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About Frontier’s Research Programme in Madagascar

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Frontier’s research programme in Madagascar features three core surveys: monitoring the populations of lemuriformes, herpetiles and avifauna; and examining the impact of habitat degradation on their diversity. The avifauna is monitored using point count surveys, while lemuriformes and herpetiles are studied using transect surveys.

Frontier conducts research in the South-East of Nosy Be, Madagascar’s largest offshore island, next to Lokobe National Park.

Frontier’s research area therefore contains a variety of terrestrial habitats, including both primary native forest and heavily degraded areas; each habitat type is well represented across thirteen transects, each 400 metres in length making the area suitable for observation and research.

Surveys are needed to understand the different lemur species

Although Madagascar is home to over 100 species of lemur (Wildlife of Madagascar 2016), there are only 3 species endemic to Nosy be:

  1. the black lemur (Eulemur macaco macaco),
  2. the Hawk’s sportive lemur (Lepilemur tymerlachsonorum), and
  3. the Clair’s mouse lemur (Microcebus mamiratra).

Each species possesses certain features and behaviours which distinguishes it from the others. For instance, whilst the Hawk’s sportive lemur and the Clair’s mouse lemur are nocturnal and are found in relatively small groups, the black lemur is diurnal and more sociable.

Such discrepancies mean that the respective species may respond differently to stimuli, like human disturbance or environmental catastrophe.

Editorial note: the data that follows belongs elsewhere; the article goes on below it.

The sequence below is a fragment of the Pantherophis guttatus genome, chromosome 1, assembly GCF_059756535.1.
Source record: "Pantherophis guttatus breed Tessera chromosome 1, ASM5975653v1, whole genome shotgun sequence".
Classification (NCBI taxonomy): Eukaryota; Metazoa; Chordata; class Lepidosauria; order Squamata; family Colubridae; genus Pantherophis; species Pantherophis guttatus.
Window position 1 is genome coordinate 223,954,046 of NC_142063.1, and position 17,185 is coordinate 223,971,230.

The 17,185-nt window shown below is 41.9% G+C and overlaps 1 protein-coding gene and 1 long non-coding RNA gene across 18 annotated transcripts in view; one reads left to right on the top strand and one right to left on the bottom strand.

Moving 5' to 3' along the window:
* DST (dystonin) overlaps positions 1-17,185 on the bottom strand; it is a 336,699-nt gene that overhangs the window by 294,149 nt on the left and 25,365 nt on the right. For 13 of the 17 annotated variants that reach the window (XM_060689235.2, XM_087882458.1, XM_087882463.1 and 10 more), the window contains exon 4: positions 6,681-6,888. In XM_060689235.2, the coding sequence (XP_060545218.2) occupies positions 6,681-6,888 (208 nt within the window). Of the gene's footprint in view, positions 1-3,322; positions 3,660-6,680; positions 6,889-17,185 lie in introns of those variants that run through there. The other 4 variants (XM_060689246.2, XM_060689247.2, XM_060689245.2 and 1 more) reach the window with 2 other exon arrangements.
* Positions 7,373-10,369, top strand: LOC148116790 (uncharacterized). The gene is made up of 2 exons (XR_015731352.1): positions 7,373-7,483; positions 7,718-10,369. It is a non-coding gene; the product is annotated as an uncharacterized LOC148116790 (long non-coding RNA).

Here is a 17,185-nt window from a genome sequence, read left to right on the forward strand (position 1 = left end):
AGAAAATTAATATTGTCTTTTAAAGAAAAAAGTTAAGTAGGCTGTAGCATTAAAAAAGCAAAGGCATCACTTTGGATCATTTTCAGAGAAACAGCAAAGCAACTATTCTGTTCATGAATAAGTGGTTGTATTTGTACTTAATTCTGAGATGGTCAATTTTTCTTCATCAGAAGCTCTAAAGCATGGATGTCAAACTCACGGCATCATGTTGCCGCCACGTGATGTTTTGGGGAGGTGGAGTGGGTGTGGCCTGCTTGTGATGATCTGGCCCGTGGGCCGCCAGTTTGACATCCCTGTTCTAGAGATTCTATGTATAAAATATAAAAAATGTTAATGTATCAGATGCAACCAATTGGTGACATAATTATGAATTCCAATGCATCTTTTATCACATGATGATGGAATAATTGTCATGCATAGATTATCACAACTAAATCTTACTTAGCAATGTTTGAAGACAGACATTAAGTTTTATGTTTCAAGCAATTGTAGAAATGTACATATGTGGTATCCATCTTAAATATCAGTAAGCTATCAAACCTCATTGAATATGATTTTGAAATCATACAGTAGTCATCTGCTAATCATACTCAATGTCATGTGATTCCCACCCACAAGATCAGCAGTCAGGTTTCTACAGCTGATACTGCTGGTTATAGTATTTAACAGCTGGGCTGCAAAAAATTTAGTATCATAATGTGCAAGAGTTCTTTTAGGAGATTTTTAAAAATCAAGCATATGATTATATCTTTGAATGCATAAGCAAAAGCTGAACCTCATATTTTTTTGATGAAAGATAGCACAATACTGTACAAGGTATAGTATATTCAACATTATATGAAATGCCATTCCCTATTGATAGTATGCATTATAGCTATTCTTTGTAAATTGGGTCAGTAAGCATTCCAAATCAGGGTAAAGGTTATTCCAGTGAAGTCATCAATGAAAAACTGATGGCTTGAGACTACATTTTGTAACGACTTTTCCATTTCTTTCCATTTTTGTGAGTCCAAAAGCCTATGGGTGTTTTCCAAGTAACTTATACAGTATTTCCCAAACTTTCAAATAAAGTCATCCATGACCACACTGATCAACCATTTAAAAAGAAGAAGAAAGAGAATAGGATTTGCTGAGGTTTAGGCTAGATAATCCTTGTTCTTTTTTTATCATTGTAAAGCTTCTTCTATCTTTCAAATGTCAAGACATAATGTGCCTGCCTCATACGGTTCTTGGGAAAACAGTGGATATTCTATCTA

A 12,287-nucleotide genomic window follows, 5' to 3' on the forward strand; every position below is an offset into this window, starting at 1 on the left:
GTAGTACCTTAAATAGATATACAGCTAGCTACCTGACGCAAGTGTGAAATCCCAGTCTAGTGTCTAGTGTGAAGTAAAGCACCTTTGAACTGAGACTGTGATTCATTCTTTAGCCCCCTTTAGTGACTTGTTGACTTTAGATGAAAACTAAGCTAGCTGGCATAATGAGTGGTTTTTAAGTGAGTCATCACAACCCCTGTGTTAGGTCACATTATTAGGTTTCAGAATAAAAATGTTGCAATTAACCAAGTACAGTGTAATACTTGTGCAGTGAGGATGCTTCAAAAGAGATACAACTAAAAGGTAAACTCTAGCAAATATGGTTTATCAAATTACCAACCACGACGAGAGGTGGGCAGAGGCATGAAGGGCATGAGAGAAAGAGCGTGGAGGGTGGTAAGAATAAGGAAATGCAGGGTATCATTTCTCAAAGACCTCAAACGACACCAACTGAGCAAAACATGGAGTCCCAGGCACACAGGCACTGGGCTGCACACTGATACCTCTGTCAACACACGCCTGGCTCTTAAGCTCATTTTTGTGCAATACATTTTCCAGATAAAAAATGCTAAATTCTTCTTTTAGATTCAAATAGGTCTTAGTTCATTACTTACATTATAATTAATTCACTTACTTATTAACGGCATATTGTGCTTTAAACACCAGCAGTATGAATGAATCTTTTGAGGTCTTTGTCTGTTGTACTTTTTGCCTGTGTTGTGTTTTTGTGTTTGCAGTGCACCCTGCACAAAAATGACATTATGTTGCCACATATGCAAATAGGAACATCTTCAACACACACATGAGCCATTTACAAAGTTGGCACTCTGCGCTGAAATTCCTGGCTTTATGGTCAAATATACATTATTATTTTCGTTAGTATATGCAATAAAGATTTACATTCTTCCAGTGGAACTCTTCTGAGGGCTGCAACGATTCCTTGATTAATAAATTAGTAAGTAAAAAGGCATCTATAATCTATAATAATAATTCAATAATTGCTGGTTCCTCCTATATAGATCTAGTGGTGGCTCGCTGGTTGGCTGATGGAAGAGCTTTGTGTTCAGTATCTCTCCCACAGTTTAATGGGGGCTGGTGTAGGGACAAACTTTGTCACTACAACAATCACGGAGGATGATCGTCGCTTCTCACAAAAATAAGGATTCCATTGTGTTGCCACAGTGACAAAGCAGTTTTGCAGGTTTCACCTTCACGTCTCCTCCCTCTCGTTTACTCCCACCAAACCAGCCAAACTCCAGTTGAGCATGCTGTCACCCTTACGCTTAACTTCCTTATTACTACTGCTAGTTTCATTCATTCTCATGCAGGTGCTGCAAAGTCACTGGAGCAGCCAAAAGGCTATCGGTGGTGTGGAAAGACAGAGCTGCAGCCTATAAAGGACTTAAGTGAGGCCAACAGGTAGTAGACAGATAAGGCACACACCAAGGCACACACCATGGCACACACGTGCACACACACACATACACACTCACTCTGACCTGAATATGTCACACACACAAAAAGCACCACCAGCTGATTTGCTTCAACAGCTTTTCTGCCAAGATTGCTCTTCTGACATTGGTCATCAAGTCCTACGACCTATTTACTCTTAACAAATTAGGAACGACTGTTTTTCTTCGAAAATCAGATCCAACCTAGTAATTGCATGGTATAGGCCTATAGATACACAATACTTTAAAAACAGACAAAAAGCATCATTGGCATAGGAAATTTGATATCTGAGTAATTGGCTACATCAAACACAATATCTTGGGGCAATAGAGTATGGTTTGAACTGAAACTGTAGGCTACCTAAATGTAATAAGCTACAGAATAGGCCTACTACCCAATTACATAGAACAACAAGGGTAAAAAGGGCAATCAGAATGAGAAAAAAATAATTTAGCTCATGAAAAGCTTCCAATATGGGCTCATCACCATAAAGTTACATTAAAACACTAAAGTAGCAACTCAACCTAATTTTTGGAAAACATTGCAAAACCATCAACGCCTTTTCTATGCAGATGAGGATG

Thus, through conducting surveys, Frontier endeavours to determine if lemuriform abundance in the research area varies as a function, firstly, of habitat type and, secondly, of human disturbance. And, the surveys study the extent to which these factors impact each species.

Black Lemur is More Impacted by Human Disturbance than the Hawk’s Sportive Lemur

One particular survey (quarter 184), conducted between October and December of 2018, found that the black lemur is more adversely affected by human disturbance than the Hawk’s sportive lemur.

Research Methods

Lemur surveys were conducted along nine pre-existing 400m routes running through the research area. Teams of research staff walked along these routes at a regular pace of roughly 500 m/per hour, visually scanning the path and surrounding area for lemurs. When an individual was spotted the survey leader identified the species, confirming the group size and measurements. The survey was undertaken 9 times diurnally and 12 times nocturnally on degraded, secondary, and primary forest.

Black Lemur in Nosy Be, photo provided by Frontier Madagascar.

Results of Frontier’s Research

Results showed that whilst Hawk’s sportive lemurs were generally found more frequently on degraded and secondary forest routes than on primary routes, black lemurs were found significantly more frequently on primary forest routes than secondary or degraded routes.

The findings for phase 191 of the survey are somewhat similar in that Hawk’s sportive lemurs were observed most frequently on degraded routes (7.63 ± 3.71 per survey), whilst mouse lemurs were most often observed on primary routes (0.80±1.17 per survey). This would seem to suggest that Hawk’s sportive lemurs are more resilient to human disturbance and habitat degradation than black lemurs and mouse lemurs, who prefer a forest habitat with denser canopies.

Moreover, such findings support the black lemur and the Clair’s mouse lemur’s status as critically endangered, owing to the degradation of their habitat by humans.

These conclusions, if confirmed, could be vital to future conservation of these species, manifesting the value of Frontier’s research.